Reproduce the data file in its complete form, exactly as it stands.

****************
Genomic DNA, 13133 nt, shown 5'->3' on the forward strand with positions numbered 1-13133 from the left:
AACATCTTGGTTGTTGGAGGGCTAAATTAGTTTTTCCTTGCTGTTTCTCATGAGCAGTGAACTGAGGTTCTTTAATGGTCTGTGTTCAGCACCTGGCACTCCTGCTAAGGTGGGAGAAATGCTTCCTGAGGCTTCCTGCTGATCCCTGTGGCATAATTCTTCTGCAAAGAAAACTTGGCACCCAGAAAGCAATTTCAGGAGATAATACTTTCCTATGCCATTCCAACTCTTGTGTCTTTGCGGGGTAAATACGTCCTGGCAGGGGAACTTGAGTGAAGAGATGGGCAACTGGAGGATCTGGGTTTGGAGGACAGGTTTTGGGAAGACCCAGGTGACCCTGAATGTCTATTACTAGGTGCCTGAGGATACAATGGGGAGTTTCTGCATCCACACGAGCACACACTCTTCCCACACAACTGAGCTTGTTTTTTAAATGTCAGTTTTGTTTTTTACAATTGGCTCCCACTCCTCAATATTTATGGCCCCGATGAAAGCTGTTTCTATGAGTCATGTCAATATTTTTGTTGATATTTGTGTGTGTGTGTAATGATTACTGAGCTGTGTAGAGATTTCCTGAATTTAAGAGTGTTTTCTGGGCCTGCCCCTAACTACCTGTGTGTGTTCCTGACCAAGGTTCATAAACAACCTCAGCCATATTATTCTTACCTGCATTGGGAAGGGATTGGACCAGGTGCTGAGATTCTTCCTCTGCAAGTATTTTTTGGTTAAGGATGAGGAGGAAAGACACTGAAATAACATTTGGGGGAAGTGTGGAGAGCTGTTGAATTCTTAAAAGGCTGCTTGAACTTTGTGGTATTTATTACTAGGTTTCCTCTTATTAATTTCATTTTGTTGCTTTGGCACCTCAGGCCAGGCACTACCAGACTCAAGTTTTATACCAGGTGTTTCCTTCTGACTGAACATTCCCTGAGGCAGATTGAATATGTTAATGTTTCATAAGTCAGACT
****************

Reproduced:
Genomic DNA, 13133 nt, shown 5'->3' on the forward strand with positions numbered 1-13133 from the left:
AACATCTTGGTTGTTGGAGGGCTAAATTAGTTTTTCCTTGCTGTTTCTCATGAGCAGTGAACTGAGGTTCTTTAATGGTCTGTGTTCAGCACCTGGCACTCCTGCTAAGGTGGGAGAAATGCTTCCTGAGGCTTCCTGCTGATCCCTGTGGCATAATTCTTCTGCAAAGAAAACTTGGCACCCAGAAAGCAATTTCAGGAGATAATACTTTCCTATGCCATTCCAACTCTTGTGTCTTTGCGGGGTAAATACGTCCTGGCAGGGGAACTTGAGTGAAGAGATGGGCAACTGGAGGATCTGGGTTTGGAGGACAGGTTTTGGGAAGACCCAGGTGACCCTGAATGTCTATTACTAGGTGCCTGAGGATACAATGGGGAGTTTCTGCATCCACACGAGCACACACTCTTCCCACACAACTGAGCTTGTTTTTTAAATGTCAGTTTTGTTTTTTACAATTGGCTCCCACTCCTCAATATTTATGGCCCCGATGAAAGCTGTTTCTATGAGTCATGTCAATATTTTTGTTGATATTTGTGTGTGTGTGTAATGATTACTGAGCTGTGTAGAGATTTCCTGAATTTAAGAGTGTTTTCTGGGCCTGCCCCTAACTACCTGTGTGTGTTCCTGACCAAGGTTCATAAACAACCTCAGCCATATTATTCTTACCTGCATTGGGAAGGGATTGGACCAGGTGCTGAGATTCTTCCTCTGCAAGTATTTTTTGGTTAAGGATGAGGAGGAAAGACACTGAAATAACATTTGGGGGAAGTGTGGAGAGCTGTTGAATTCTTAAAAGGCTGCTTGAACTTTGTGGTATTTATTACTAGGTTTCCTCTTATTAATTTCATTTTGTTGCTTTGGCACCTCAGGCCAGGCACTACCAGACTCAAGTTTTATACCAGGTGTTTCCTTCTGACTGAACATTCCCTGAGGCAGATTGAATATGTTAATGTTTCATAAGTCAGACT